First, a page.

Posted on Friday, January 20th, 2017 by David Chen
David, Devindra and Jeff discuss how much David doesn’t get Jim Jarmusch and get disappointed by The Girl on the Train. Then in the After Dark, Devindra gives a preview of the Nintendo Switch and Jeff and David discuss your (lengthy) feedback to our Silence episode.
Posted on Thursday, January 12th, 2017 by David Chen
Sometimes humans can be terrible at predicting things, but that doesn’t mean we can’t have fun when we try. My previous attempts to predict my favorite films of the year are often wildly inaccurate — inevitably, my actual favorite films of the year will contain lots of entries that I couldn’t have possibly foreseen.
That being said, for 2017, the job is slightly easier. There are sequels on the docket that lots of people are actually psyched to see, rather than follow-ups people didn’t need (Alice Through the Looking Glass) or ask for (The Hunstman: Winter’s War). Still, I have no doubt that my favorite films of the year will be those that I couldn’t have possibly predicted at this stage.
After the jump, check out my picks in chronological order based on release date. Also, I recorded an episode of my new podcast with Joanna Robinson, Gen Pop, in which we both discuss the films that have us most excited. Listen below (and also see Jacob and Ethan’s lists).
David, Devindra and Jeff reflect on 400 episodes of the /Filmcast, discuss the Golden Globes, and also reflect on how the television format is changing. Be sure to read about the relevance of Children of Men as well as Jen Yamato’s review of Silence.
Posted on Saturday, December 31st, 2016 by David Chen
Children of Men is 10 years old, and yet it seems more relevant than ever. In this bonus episode, Devindra chats with Anthony Ha, senior editor at TechCrunch, and Dwayne De Freitas, co-host of The Drill Down podcast, about the film’s themes and lasting impact. And perhaps we’ll figure out how to find hope in a hopeless world along the way.
David, Devindra and Jeff discuss a good insane double feature in theaters right now, give a shout out to the new Sense8 Christmas Special, praise Natalie Portman’s performance in Jackie, aren’t too excited about Ben Affleck’s latest, and wonder how David could’ve not loved Hell or High Water.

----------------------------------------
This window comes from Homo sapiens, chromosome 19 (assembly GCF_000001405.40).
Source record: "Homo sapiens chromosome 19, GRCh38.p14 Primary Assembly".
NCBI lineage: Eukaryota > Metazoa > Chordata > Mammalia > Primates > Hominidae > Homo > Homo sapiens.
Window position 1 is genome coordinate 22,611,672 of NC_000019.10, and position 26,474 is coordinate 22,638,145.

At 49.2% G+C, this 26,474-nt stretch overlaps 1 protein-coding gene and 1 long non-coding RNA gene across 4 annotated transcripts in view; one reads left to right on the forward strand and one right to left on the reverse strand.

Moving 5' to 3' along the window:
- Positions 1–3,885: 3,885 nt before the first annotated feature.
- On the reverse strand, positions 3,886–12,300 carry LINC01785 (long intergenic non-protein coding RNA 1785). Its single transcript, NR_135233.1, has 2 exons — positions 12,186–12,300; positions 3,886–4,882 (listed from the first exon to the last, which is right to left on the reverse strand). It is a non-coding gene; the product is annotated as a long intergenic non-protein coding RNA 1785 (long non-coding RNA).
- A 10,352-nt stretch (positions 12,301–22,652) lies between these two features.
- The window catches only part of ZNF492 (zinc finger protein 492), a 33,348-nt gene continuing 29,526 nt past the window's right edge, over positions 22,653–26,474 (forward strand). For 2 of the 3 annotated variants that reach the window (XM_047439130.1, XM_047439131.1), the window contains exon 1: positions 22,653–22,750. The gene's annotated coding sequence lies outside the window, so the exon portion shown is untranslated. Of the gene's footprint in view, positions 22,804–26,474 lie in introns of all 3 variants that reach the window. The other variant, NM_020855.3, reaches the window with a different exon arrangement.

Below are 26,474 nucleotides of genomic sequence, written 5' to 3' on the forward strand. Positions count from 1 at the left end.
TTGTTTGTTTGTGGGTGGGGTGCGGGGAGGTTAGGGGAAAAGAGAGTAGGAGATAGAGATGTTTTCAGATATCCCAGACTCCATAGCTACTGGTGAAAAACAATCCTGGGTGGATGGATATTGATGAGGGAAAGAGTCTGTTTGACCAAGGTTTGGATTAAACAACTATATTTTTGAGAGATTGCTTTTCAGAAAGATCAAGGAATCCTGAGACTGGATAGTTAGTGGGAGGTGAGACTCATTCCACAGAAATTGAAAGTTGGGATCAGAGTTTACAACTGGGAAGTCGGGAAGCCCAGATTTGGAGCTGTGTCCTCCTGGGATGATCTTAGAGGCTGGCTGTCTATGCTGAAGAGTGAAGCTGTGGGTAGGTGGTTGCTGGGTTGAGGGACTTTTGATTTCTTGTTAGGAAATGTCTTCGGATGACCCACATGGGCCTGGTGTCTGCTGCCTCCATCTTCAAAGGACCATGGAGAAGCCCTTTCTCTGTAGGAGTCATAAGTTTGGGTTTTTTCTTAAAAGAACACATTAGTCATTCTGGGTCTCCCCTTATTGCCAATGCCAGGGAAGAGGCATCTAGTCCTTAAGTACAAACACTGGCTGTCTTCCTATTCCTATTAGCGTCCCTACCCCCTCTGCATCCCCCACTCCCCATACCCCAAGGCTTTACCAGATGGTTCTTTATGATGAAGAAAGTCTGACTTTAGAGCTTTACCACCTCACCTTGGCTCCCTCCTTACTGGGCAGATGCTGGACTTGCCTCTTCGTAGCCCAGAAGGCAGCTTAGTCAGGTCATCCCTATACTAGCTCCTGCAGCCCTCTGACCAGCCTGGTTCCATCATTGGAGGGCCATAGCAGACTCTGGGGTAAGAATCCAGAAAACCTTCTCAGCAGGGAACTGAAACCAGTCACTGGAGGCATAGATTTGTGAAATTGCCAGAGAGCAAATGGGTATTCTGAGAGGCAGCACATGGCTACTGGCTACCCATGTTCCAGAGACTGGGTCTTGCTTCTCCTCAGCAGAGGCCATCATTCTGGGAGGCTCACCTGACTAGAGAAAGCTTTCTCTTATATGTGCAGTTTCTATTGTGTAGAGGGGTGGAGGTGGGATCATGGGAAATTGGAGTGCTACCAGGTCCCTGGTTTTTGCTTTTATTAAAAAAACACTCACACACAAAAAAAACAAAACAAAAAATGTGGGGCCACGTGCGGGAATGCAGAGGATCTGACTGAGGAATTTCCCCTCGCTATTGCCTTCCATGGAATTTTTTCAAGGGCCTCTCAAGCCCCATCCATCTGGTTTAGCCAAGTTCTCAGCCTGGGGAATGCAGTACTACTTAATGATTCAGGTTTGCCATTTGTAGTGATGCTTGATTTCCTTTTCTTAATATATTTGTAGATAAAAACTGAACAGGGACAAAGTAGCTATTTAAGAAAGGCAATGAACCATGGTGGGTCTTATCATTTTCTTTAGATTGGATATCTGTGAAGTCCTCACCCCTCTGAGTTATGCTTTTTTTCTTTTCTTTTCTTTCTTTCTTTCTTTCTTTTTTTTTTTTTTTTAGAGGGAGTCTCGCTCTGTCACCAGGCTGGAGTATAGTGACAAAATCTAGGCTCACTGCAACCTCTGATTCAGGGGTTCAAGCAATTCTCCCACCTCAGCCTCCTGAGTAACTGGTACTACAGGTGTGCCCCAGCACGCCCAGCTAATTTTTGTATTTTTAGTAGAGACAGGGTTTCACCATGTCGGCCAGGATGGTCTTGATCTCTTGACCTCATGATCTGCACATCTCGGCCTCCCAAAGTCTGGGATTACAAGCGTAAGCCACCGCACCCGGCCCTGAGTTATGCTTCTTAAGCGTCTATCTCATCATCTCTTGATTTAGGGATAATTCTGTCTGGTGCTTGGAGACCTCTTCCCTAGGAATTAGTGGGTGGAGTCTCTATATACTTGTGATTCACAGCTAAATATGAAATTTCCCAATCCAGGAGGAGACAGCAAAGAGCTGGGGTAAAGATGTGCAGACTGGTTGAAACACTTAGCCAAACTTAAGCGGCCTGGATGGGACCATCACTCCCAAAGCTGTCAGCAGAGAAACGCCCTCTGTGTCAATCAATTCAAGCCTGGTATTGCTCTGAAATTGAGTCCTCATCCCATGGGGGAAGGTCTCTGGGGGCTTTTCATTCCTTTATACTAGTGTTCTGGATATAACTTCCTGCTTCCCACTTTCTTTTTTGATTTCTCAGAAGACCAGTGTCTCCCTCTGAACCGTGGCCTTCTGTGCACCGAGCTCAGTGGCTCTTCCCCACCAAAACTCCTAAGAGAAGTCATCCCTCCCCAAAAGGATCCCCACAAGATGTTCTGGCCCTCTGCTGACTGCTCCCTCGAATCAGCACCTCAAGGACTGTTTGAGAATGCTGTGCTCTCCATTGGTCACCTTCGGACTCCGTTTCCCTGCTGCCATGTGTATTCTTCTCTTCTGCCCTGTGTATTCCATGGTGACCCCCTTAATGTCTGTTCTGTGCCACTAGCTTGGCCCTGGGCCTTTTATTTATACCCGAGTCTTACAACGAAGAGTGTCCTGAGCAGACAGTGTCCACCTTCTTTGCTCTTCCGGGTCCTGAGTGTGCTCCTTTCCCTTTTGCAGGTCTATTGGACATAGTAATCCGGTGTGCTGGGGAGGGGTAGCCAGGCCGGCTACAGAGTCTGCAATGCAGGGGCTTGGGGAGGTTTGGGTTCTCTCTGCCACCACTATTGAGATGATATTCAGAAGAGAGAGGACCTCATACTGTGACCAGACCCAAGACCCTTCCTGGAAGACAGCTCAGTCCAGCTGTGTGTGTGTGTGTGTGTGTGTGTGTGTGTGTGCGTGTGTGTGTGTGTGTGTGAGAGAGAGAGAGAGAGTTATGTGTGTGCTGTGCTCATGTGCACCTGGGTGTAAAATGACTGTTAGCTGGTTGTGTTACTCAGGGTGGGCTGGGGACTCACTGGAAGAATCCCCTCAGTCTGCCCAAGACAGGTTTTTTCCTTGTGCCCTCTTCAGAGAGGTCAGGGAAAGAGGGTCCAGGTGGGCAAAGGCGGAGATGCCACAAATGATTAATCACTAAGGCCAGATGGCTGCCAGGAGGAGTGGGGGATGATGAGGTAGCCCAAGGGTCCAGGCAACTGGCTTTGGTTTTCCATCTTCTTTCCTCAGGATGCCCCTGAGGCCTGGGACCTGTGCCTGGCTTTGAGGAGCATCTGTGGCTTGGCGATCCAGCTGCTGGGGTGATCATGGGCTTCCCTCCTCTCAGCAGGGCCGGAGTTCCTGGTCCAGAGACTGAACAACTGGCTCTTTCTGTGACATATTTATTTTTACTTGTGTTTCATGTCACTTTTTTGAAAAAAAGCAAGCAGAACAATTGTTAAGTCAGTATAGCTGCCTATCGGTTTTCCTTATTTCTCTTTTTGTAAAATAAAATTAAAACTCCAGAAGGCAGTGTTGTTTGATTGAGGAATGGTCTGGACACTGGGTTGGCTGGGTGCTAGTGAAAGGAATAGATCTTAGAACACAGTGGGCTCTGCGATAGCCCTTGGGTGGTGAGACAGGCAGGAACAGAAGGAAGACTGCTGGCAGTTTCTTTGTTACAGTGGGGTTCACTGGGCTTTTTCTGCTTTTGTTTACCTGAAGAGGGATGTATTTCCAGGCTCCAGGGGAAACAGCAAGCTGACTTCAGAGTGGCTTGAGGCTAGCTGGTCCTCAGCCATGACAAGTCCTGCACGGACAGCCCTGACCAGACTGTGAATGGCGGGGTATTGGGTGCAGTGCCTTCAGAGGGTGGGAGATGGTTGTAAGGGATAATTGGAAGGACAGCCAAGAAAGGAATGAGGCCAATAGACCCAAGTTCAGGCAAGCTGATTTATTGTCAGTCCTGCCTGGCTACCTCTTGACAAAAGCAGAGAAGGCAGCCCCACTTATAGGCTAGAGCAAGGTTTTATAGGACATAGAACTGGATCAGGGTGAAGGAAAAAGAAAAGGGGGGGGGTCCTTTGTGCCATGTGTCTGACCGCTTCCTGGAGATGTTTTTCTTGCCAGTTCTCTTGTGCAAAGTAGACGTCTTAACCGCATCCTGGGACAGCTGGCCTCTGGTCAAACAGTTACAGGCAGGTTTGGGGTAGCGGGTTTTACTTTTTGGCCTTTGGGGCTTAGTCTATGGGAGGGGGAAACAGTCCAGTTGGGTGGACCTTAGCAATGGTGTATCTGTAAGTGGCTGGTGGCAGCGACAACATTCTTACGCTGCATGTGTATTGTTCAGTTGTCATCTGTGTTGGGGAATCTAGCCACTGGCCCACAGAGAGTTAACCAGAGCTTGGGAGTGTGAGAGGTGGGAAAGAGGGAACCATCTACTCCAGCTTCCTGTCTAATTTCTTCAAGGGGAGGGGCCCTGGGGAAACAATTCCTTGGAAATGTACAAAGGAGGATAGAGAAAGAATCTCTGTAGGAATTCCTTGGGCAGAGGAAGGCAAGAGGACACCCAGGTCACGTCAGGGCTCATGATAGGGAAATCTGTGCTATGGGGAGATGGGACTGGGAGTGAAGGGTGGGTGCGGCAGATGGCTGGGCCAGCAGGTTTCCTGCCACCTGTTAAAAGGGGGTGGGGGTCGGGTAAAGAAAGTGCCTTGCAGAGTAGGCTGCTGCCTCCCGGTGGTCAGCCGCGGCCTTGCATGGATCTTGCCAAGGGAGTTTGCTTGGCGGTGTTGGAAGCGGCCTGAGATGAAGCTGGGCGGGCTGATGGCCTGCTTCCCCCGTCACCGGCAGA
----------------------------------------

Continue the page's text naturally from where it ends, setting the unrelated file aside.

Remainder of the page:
This is a year where you had to work to see great films. Unlike last year, the vast majority of my favorite movies of 2016 weren’t movies that received wide releases, nor were they films that earned over $50 million at the box office. Instead, they were often quieter releases that I had to read up on in order to make sure I caught them during the 1-2 weeks they were playing in my city.
The good news is, if you did the work, you were richly rewarded. While the movie industry as a whole is not doing so hot, movies as a form of storytelling still feel as vital as ever. What follows are my top 10 movies of 2016. Read More »
David, Devindra and Jeff are joined by Peter Sciretta to spoil Rogue One extensively. They discuss the film’s ending, speculate on the film’s reshoots, and get taken aback by some of the film’s horrible (and wonderful) visual effects.
Posted on Friday, December 16th, 2016 by David Chen
When I saw the trailer for Collateral Beauty, I thought to myself, “Huh, that looks incredibly treacly and saccharine, but maybe I could be a sucker for that type of thing?” Then the extremely negative reviews started rolling in and I felt I oddly compelled check this film out to see how it could possibly be as terrible as critics were saying it was.
Suffice it to say, I was not let down. Collateral Beauty is morally reprehensible and a stunning miscalculation on almost every level. It has the dialogue and tone of a Christmas special or a sitcom, but its plot feels straight out of horror film or dark comedy. Add to that a trailer that feels genetically engineered to deceive people about not only the nature but the basic story of the film, and you have a film that is bound to shock and surprise people.